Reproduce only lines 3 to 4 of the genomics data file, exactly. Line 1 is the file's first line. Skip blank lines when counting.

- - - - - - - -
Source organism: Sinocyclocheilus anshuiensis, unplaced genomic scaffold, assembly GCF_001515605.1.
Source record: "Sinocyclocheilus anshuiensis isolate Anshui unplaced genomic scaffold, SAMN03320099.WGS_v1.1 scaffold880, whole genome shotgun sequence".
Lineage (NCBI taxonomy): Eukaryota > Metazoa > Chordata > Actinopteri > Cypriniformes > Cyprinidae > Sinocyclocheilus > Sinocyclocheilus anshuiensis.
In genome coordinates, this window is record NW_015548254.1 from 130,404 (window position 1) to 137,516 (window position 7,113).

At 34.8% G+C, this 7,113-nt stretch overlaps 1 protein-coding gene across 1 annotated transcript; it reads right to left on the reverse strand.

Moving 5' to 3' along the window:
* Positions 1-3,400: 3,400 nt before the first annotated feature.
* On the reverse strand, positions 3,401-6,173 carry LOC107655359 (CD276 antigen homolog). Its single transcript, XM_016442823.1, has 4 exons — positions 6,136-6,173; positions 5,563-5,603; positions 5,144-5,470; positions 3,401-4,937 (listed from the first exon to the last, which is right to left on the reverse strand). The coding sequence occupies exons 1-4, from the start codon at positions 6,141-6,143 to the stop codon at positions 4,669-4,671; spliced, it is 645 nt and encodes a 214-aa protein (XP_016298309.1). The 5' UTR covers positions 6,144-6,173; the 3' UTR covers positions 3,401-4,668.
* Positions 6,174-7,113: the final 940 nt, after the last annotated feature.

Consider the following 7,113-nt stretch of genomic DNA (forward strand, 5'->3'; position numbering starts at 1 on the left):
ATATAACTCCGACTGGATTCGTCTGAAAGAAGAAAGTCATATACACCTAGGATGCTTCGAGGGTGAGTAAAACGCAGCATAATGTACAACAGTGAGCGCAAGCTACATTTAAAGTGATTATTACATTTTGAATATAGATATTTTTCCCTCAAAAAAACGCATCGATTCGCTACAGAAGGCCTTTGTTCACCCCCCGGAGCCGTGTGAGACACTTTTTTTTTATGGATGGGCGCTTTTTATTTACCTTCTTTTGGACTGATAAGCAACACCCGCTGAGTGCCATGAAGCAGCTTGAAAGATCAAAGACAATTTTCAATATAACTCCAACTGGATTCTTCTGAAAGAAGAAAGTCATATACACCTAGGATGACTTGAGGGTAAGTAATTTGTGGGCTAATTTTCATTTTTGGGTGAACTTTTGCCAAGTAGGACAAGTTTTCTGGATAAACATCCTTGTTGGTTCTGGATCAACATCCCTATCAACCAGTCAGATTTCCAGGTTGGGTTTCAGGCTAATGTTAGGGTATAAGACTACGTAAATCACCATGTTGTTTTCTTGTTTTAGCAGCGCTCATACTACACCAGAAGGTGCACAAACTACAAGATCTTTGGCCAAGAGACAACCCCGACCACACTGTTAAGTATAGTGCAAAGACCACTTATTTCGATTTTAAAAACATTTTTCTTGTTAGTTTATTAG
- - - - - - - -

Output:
Lineage (NCBI taxonomy): Eukaryota > Metazoa > Chordata > Actinopteri > Cypriniformes > Cyprinidae > Sinocyclocheilus > Sinocyclocheilus anshuiensis.
In genome coordinates, this window is record NW_015548254.1 from 130,404 (window position 1) to 137,516 (window position 7,113).